Towards Tinkers

The heroes of Vernor Vinge’s The Peace War¬†are members of a scattered society of tinkers who — without any real industrial base — manage to develop and produce very high-tech devices including fast, small computers. I’m trying to figure out how realistic this is.

The software side seems entirely feasible. Today’s open source community has shown that small groups of talented, motivated people can create enormously sophisticated artifacts.

On the other hand, hardware is a problem. Vinge’s tinkers cannot exist in today’s world where fast computers are made only in billion-dollar fabs. Perhaps it will become possible to grow sophisticated chips using hacked bacteria, or maybe new fabrication technologies such as 3D printing will evolve to the point where they can produce realistic large-scale integrated circuits.

An end point for 3D printing technology is the Diamond Age‘s matter compiler, which can produce almost anything based on a plan and a “feed” of energy and atoms. But of course in that book, the feed is a centrally controlled resource. The “seed” technology from the end of The Diamond Age is tinker-friendly, but very far-fetched for now.

The recent near-doubling of hard disk prices due to flooding in Thailand shows how fragile our supply chains are. It’s nice to think that alternate versions of some high-tech products could be produced by small, autonomous groups of people.

3 Replies to “Towards Tinkers”

  1. The Tinkers in The Peace War were a loosely-connected group of technologists who traded and communicated ideas. Technologies included remote sensing, high-performance computing and communications (hacking into satellites), and biotechnology, all probably using labs and equipment left over from before the war after which the story takes place. The Peace Authority allowed a system of anarchy so long as no-one challenged their rule or developed hi-tech weapons. Tinkers were able to stay (mostly) under the Peace Authority’s radar.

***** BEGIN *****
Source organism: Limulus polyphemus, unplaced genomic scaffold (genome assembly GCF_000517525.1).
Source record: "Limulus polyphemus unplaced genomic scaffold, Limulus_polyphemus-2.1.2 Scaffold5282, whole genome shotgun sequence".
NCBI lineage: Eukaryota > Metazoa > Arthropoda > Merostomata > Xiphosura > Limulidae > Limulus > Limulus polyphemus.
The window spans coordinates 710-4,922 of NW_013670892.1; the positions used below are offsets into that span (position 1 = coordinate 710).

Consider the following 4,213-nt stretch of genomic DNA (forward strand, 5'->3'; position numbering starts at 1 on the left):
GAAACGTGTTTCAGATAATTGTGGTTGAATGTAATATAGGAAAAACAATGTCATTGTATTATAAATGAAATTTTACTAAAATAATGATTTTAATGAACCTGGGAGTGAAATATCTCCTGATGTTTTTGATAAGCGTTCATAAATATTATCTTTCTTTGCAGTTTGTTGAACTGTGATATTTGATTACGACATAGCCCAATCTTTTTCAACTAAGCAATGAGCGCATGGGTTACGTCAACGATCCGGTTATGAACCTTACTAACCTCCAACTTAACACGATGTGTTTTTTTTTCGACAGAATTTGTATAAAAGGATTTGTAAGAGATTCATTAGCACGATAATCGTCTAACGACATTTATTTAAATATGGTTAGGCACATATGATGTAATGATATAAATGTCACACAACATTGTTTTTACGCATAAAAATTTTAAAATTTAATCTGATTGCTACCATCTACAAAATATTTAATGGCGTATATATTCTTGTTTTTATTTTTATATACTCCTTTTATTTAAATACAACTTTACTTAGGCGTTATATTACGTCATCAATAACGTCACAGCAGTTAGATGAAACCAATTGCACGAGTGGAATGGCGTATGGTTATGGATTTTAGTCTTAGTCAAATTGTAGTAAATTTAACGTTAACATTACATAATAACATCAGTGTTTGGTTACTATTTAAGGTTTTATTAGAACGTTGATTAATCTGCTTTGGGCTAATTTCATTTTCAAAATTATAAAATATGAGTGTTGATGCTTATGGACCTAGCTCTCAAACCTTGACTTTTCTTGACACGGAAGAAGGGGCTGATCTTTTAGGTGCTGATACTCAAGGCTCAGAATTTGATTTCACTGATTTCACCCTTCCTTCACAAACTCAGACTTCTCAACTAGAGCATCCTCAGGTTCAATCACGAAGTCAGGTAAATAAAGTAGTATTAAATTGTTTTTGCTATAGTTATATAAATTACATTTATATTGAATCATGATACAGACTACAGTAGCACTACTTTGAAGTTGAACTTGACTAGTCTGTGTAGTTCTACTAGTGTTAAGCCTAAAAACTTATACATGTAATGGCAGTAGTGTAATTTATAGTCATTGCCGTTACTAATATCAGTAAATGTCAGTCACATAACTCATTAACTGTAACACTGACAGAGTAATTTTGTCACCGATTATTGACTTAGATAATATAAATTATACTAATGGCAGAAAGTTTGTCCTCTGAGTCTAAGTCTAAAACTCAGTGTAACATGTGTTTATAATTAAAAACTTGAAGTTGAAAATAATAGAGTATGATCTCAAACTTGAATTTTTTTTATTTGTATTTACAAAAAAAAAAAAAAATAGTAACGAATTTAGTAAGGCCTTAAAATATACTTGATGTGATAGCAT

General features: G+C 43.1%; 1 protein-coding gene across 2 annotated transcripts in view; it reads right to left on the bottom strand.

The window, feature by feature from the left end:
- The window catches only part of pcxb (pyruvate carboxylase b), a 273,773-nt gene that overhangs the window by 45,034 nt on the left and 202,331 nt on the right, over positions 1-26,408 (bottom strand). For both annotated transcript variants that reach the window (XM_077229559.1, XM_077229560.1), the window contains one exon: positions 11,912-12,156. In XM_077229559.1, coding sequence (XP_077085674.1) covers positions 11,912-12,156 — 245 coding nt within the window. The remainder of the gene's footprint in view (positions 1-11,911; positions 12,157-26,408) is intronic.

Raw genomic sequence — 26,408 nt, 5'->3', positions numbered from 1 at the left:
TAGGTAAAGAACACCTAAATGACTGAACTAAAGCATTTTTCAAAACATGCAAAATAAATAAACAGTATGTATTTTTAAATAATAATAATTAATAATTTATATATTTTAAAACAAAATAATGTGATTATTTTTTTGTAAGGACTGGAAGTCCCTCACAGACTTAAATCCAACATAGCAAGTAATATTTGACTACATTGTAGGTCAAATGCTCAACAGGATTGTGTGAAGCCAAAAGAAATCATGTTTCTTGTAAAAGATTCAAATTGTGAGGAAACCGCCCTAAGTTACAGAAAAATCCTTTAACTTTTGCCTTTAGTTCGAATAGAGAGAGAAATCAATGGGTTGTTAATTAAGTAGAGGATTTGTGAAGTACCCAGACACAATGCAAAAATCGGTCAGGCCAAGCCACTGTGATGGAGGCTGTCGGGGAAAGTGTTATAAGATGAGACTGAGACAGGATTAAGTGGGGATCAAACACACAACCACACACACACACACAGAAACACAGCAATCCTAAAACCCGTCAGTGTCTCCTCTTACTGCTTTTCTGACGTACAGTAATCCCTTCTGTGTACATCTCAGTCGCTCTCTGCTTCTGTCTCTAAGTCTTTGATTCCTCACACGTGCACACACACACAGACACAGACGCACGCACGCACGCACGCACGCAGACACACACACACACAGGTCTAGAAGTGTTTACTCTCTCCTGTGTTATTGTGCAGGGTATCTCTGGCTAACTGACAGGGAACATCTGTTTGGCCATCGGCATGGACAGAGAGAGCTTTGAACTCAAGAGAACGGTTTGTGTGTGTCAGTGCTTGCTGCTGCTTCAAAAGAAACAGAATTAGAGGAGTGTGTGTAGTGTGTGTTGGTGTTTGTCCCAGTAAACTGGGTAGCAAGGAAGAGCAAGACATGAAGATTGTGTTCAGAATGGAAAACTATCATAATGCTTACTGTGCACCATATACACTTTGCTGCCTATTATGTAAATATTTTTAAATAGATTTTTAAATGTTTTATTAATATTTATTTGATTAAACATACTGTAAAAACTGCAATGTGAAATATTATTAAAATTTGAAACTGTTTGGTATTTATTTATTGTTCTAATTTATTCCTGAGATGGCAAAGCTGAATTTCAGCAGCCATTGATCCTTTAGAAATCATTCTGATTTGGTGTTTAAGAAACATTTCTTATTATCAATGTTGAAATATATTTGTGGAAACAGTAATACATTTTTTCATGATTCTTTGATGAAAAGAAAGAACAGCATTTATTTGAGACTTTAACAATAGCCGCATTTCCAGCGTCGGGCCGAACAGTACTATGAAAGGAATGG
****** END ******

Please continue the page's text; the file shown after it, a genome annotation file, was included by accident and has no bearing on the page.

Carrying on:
One of Vinge’s main themes in his later book A Deepness in the Sky is that you need a whole civilisation to support high technology. The human visitors to the Spiders’ planet needed to nudge the Spiders along and wait decades (while the humans rotated in and out of cold-sleep) for the technology to develop to fix their crippled spaceships. I think at some point in the book Vinge brings up the number 10,000 for the population required to keep technology going. Maybe there were that many Tinkers in A Peace War, but they each would have had to be each highly specialised and co-operative, and wouldn’t have had much economy of scale.

    The disk drive shortage is an immense failure of globalised capitalism. The floods in Thailand show how fragile its race-to-the-bottom economic principles, just-in-time inventories, and elimination of competion using legal means makes it.

  2. Magnus, keep in mind that the entire premise of _A Deepness in the Sky_ is that most of the human race’s technological dreams turn out to be infeasible in the slow zone. Hopefully this will not turn out to be the case.

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